In contrast to the opening track, the title song “Flow” focuses more on guitar and horns, with a more subtle piano influence. The gentle plucking of the guitar is perfectly accentuated by Fiona’s signature ethereal, wordless vocals reminiscent of Julee Cruise (Twin Peaks). The track slows for a few moments here and there to allow the guitar to shine. Ackerman’s creative direction emerges at times like these, with a “less is more” approach to guiding the record, particularly in this song. The little breaks throughout leave the listener "sonic windows" to soak in the mood that is being set.

Wrapping up the album, “For Rosita and Giovanni” is another complex and intimately-composed piece. Inspired by Will's trip to the Amalfi Coast of Italy, it awakens many human emotions within the listener. Feelings ranging from joy to melancholy, and reflection to gratitude can be felt within the four minutes and eighteen seconds of this song. The guitar strums gently as Fiona Joy’s piano swoops in to compliment it. Oster’s horn soars mournfully above the tender melodies, painting a poignant portrait of an unforgettable couple.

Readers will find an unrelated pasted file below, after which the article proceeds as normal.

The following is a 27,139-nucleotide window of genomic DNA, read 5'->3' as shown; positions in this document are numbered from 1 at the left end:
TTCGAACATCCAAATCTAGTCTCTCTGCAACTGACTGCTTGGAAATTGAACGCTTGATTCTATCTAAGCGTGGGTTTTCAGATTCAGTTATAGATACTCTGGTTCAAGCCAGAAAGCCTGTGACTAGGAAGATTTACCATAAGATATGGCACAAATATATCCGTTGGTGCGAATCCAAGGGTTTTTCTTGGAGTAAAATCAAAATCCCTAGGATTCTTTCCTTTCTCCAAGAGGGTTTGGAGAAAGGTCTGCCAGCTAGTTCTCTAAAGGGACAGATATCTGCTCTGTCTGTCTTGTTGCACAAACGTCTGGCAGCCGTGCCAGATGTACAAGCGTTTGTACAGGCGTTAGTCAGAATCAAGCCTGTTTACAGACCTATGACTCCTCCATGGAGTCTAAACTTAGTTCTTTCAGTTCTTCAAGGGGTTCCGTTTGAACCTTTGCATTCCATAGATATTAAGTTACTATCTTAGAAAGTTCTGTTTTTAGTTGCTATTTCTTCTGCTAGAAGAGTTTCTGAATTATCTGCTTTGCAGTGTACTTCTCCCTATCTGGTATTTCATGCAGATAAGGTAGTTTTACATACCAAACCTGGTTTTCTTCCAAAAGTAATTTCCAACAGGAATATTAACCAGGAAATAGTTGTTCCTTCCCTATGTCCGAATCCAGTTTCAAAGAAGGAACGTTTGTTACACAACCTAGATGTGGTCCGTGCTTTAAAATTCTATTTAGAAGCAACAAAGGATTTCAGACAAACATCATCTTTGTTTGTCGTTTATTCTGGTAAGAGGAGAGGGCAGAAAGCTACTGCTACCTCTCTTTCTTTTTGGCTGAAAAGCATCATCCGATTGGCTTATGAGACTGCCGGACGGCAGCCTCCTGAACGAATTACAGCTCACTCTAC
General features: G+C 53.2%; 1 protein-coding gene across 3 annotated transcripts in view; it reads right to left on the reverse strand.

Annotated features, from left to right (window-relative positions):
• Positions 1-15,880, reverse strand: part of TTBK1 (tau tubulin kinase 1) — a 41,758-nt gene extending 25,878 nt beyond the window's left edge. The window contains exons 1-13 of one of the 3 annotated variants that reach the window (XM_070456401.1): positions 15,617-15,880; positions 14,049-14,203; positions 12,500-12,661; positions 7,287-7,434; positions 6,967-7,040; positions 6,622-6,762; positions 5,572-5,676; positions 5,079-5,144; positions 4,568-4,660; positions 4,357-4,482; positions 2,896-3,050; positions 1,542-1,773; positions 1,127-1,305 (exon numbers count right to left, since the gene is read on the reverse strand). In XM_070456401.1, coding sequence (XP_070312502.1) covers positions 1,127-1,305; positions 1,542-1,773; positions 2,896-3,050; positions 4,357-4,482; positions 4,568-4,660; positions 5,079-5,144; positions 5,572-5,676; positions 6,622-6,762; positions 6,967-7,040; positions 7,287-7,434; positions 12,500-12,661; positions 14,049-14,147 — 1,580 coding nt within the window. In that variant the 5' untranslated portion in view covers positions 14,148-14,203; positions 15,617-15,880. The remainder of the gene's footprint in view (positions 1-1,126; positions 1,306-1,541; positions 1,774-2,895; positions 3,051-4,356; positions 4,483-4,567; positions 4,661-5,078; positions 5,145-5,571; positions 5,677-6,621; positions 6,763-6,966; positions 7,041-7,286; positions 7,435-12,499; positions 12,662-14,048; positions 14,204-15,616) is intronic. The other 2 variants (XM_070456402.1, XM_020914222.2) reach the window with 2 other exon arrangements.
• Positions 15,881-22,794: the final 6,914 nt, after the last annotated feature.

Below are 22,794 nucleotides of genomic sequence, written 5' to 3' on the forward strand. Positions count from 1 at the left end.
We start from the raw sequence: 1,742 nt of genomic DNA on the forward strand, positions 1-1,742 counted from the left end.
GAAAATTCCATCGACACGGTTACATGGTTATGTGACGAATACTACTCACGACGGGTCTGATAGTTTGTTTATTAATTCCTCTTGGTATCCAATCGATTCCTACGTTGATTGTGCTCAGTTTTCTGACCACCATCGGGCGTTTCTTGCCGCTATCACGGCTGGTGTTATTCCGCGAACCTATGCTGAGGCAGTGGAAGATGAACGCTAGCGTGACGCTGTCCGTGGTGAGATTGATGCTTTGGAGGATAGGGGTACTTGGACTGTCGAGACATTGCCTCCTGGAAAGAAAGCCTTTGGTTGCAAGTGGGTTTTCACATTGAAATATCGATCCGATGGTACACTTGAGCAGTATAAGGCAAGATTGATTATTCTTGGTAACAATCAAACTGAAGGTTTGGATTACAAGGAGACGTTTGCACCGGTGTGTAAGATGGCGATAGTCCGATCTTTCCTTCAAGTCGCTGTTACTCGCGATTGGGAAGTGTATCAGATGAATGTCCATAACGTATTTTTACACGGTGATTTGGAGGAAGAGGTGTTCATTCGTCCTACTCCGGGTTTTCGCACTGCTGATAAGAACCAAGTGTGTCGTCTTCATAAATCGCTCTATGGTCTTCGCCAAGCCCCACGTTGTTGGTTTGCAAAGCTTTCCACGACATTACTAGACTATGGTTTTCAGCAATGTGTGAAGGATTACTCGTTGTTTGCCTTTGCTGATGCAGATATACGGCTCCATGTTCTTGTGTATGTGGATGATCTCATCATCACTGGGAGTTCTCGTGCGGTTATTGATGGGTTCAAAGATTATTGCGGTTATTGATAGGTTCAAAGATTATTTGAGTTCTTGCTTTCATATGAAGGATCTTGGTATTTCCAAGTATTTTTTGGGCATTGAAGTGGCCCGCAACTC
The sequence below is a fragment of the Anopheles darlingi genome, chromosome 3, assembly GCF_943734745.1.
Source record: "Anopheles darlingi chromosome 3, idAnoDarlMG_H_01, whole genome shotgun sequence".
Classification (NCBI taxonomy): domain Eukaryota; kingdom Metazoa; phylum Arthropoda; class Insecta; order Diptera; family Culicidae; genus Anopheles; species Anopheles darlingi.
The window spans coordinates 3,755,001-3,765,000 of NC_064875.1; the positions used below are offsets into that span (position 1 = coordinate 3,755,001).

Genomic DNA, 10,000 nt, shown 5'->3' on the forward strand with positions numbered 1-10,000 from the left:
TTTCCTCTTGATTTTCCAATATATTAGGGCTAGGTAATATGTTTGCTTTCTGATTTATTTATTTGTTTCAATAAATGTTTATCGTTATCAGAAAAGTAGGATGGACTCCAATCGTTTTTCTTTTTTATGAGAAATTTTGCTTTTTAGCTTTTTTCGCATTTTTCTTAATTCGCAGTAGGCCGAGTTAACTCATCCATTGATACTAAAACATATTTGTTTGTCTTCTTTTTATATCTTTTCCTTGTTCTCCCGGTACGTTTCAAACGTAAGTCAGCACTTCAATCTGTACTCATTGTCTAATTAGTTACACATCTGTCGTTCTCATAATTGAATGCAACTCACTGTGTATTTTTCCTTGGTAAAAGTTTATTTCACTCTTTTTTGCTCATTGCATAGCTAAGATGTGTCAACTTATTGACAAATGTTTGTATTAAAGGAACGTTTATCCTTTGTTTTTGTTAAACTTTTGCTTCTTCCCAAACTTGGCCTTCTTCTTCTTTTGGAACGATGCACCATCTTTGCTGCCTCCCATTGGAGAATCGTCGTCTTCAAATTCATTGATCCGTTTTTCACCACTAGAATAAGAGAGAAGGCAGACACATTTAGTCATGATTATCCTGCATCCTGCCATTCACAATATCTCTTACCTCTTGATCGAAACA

It's worth mentioning that the album also benefits from musical performances by Guest Artists like Marc Shulman, Tony Levin, Jeff Haynes, Sam Bevan, Eugene Friesen, and Tom Eaton, who also mixes, masters, and produces alongside Will. The album was released on Lawrence's LMB Music label.

One may have expected a more ethereal presentation on the cover art of these New Age stars, but Oster's doodling captures the true spirit of the collaboration: good friends simply playing together and making music...and, really, what is more "zen" than that? Overall, the project is understated, sophisticated and incredibly clean.